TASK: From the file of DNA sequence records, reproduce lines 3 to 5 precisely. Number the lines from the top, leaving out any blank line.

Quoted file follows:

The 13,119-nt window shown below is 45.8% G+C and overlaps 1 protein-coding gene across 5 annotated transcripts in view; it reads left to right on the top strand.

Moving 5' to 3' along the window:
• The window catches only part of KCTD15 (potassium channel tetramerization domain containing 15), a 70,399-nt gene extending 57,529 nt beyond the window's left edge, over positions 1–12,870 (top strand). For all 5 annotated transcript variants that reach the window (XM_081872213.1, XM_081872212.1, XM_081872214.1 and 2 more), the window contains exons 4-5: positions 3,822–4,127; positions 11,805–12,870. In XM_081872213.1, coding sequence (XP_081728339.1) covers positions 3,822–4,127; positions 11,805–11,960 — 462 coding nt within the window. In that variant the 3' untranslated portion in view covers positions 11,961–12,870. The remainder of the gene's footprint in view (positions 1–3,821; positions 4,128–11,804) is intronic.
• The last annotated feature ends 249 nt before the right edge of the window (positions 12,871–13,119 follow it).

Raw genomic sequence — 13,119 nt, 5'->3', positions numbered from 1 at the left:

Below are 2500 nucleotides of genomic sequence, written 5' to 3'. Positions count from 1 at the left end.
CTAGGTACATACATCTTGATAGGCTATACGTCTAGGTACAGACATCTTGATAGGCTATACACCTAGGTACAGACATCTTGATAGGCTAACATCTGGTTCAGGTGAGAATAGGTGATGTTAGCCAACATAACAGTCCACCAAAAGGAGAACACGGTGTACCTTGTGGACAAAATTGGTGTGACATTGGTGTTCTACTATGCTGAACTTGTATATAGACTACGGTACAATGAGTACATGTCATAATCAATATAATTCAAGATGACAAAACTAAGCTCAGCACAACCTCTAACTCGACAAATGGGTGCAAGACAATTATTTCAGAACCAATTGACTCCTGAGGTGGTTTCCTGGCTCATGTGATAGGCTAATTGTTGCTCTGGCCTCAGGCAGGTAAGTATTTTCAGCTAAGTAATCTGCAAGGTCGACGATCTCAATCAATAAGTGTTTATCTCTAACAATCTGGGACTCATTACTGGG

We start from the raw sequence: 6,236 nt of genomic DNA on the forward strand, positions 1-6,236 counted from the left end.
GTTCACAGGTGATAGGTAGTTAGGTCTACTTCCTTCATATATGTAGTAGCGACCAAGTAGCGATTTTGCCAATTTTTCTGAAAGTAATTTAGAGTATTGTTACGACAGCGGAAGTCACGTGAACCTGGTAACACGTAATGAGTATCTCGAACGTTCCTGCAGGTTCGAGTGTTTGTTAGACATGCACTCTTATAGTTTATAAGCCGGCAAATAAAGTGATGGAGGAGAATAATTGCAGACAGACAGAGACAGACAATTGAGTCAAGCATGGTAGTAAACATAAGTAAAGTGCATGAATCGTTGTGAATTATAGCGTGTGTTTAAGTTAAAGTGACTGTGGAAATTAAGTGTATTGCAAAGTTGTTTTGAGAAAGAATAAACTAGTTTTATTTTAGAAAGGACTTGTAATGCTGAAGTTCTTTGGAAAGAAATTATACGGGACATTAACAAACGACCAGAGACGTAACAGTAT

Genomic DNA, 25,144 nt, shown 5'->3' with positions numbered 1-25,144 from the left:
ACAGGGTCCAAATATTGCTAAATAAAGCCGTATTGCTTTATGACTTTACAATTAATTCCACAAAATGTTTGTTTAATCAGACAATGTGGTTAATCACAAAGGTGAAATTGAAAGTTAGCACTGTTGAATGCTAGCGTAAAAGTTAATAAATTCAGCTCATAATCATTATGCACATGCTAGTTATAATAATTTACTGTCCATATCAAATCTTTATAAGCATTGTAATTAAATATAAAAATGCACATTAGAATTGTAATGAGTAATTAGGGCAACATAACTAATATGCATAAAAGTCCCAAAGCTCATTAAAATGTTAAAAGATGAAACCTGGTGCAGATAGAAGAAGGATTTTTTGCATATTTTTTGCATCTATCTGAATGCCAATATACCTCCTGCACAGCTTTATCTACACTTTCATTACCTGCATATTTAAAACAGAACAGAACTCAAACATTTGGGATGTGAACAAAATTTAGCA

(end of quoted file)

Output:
• The window catches only part of KCTD15 (potassium channel tetramerization domain containing 15), a 70,399-nt gene extending 57,529 nt beyond the window's left edge, over positions 1–12,870 (top strand). For all 5 annotated transcript variants that reach the window (XM_081872213.1, XM_081872212.1, XM_081872214.1 and 2 more), the window contains exons 4-5: positions 3,822–4,127; positions 11,805–12,870. In XM_081872213.1, coding sequence (XP_081728339.1) covers positions 3,822–4,127; positions 11,805–11,960 — 462 coding nt within the window. In that variant the 3' untranslated portion in view covers positions 11,961–12,870. The remainder of the gene's footprint in view (positions 1–3,821; positions 4,128–11,804) is intronic.
• The last annotated feature ends 249 nt before the right edge of the window (positions 12,871–13,119 follow it).

Raw genomic sequence — 13,119 nt, 5'->3', positions numbered from 1 at the left: